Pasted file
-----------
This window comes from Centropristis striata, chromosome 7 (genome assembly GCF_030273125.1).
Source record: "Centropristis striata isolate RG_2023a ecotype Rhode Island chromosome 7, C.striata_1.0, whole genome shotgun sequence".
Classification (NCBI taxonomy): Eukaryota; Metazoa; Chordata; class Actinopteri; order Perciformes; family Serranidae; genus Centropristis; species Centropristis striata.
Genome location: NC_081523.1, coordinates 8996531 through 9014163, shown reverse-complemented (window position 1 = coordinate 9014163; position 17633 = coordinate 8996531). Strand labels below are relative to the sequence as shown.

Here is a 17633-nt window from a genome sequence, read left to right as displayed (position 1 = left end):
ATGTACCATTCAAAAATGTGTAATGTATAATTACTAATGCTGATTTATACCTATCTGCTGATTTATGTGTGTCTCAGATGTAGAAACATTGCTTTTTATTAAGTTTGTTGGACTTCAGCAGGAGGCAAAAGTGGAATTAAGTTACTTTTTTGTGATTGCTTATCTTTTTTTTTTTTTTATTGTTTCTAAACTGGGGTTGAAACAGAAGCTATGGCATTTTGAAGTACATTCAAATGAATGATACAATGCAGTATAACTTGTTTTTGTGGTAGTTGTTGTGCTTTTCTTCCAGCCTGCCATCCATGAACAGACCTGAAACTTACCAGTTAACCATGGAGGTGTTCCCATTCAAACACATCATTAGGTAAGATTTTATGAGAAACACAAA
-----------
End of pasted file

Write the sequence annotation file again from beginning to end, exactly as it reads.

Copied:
This window comes from Centropristis striata, chromosome 7 (genome assembly GCF_030273125.1).
Source record: "Centropristis striata isolate RG_2023a ecotype Rhode Island chromosome 7, C.striata_1.0, whole genome shotgun sequence".
Classification (NCBI taxonomy): Eukaryota; Metazoa; Chordata; class Actinopteri; order Perciformes; family Serranidae; genus Centropristis; species Centropristis striata.
Genome location: NC_081523.1, coordinates 8996531 through 9014163, shown reverse-complemented (window position 1 = coordinate 9014163; position 17633 = coordinate 8996531). Strand labels below are relative to the sequence as shown.

Here is a 17633-nt window from a genome sequence, read left to right as displayed (position 1 = left end):
ATGTACCATTCAAAAATGTGTAATGTATAATTACTAATGCTGATTTATACCTATCTGCTGATTTATGTGTGTCTCAGATGTAGAAACATTGCTTTTTATTAAGTTTGTTGGACTTCAGCAGGAGGCAAAAGTGGAATTAAGTTACTTTTTTGTGATTGCTTATCTTTTTTTTTTTTTTATTGTTTCTAAACTGGGGTTGAAACAGAAGCTATGGCATTTTGAAGTACATTCAAATGAATGATACAATGCAGTATAACTTGTTTTTGTGGTAGTTGTTGTGCTTTTCTTCCAGCCTGCCATCCATGAACAGACCTGAAACTTACCAGTTAACCATGGAGGTGTTCCCATTCAAACACATCATTAGGTAAGATTTTATGAGAAACACAAA